What are attitudes and how are they modified? The many opposing theories to answer this question reflects not only the complexity but also the importance of the field. A central concern of social psychology, attitude change is also relevant to the study of human behavior in general, and a matter of major significance to the world outside the laboratory. Valid and useful theories of attitude change are thus of far-reaching consequence. At the same time, the richness and flexibility of attitude structures and the numerous methodological problems involved in studying them make the development of a definitive theory difficult, if not impossible. For these reasons many explanations have been offered but none have been greatly accepted.
The essays included here give voice to a broad sampling of these competing viewpoints. For years attention has been directed mostly to the individual's need to maintain harmony within him, and several of the authors focus on this concept. Cognitive dissonance theory is evaluated in particular detail. Ideas derived from other areas of psychology and attitude change theories based on learning, perception, and cognitive motivation are also well represented in this volume.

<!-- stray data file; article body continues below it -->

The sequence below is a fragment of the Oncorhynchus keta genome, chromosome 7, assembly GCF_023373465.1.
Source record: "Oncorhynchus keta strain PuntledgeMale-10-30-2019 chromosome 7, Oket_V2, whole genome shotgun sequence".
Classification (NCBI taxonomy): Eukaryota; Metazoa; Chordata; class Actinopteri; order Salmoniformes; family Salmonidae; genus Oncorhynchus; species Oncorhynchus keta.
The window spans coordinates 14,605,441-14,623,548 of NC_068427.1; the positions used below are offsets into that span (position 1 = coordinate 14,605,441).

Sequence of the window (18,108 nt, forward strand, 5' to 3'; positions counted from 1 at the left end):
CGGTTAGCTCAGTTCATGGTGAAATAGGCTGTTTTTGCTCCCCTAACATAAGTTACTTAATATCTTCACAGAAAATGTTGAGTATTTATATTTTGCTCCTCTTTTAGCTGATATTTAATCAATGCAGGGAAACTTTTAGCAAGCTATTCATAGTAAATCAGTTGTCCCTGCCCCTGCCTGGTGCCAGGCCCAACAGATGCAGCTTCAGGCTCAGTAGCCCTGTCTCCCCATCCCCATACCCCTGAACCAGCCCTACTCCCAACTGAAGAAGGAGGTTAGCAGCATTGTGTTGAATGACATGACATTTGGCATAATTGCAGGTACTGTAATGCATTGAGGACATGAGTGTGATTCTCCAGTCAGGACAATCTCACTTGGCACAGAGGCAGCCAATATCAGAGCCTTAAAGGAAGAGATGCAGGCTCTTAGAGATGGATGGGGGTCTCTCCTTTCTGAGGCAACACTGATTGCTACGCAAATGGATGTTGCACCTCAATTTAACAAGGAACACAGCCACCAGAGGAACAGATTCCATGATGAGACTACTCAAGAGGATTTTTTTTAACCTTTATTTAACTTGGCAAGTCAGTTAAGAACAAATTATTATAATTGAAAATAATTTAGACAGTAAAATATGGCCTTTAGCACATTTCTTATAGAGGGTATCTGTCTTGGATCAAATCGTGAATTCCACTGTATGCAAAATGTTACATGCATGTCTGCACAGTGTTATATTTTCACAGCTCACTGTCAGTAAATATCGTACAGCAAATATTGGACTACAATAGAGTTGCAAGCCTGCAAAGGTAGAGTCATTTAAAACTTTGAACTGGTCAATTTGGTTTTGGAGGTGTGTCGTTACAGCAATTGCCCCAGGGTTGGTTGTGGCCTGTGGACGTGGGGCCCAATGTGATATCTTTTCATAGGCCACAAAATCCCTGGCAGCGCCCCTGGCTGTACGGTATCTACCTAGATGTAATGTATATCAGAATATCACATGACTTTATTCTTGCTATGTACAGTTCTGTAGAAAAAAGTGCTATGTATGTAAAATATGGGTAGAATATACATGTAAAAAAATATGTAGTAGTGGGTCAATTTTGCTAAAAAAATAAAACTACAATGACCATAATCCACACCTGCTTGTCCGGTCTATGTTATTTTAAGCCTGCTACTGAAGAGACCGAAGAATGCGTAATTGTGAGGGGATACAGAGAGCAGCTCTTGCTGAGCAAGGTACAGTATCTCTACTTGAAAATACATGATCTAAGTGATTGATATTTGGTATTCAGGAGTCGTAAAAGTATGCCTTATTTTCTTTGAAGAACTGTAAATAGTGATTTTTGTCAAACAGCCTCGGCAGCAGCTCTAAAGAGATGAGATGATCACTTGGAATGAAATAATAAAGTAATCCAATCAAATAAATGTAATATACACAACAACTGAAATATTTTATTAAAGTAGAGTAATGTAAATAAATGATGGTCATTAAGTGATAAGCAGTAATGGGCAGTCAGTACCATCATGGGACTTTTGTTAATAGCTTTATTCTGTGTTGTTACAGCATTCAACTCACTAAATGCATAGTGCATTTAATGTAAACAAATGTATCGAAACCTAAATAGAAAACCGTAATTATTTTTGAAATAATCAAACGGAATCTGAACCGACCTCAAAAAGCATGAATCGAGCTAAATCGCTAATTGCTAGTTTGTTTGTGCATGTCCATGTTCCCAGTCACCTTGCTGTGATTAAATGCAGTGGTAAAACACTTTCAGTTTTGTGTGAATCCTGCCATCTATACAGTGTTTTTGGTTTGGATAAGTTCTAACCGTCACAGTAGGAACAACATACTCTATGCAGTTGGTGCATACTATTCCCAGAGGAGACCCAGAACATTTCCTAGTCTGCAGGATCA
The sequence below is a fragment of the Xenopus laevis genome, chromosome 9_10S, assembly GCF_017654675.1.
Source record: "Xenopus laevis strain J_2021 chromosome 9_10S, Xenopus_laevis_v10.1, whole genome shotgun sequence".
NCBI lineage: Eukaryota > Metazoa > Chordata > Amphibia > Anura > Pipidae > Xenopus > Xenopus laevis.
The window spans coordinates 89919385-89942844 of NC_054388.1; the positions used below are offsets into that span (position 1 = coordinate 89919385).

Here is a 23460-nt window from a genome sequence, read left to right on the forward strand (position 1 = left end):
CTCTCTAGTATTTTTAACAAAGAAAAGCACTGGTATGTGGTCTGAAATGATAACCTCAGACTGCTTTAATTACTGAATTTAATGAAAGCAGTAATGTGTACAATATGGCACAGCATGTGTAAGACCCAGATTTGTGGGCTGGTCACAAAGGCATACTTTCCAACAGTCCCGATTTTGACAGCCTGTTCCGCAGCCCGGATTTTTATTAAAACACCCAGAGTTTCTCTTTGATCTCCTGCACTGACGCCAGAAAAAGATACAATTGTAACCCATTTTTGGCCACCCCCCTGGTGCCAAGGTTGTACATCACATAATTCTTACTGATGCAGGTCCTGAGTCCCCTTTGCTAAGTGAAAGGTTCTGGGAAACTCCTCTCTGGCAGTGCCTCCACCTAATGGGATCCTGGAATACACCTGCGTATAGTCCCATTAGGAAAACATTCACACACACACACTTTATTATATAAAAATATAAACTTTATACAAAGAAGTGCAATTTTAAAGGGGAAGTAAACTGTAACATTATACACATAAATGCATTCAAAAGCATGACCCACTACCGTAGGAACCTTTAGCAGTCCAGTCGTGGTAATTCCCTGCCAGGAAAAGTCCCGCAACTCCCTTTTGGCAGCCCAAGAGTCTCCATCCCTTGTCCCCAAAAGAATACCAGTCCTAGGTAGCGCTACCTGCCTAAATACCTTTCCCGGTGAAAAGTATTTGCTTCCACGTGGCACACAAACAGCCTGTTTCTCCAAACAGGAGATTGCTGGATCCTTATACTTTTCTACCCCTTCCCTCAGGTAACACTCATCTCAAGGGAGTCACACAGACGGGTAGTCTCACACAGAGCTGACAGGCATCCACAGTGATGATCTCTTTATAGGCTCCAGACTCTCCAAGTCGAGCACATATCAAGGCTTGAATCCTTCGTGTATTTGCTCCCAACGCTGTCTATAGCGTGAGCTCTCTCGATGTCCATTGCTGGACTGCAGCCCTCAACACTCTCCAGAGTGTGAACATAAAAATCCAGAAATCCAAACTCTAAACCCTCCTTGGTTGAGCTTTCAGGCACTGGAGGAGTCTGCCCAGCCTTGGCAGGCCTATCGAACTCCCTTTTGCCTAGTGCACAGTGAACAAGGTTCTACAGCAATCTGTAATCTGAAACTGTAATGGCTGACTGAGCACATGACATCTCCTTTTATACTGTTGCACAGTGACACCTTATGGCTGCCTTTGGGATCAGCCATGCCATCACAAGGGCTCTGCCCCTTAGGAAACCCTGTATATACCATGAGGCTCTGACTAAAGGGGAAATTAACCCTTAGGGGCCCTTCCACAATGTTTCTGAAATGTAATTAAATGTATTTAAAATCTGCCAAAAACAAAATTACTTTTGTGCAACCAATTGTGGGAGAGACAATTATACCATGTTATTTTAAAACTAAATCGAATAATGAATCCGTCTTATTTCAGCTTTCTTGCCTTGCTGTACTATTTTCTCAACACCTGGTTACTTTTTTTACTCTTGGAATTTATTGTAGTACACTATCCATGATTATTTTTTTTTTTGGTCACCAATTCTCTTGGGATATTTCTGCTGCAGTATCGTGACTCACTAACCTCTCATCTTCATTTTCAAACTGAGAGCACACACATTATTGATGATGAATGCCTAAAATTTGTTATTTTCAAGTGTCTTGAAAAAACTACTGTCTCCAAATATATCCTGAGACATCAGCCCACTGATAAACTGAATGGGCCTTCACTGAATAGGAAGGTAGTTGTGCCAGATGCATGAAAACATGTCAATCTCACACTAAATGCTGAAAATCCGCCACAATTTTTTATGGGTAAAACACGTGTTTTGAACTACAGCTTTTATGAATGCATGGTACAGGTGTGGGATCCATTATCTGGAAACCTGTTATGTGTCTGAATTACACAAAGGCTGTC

In his introduction, Suedfeld evaluates these major approaches as well as several less well-known alternatives. In weighing the strengths and weaknesses of each system he considers the limits of the applications of the various theories and the problems the theorists face. This book will be welcomed in a variety of undergraduate and graduate courses, and by scholars and educated laymen seeking information on the current state of knowledge in this field.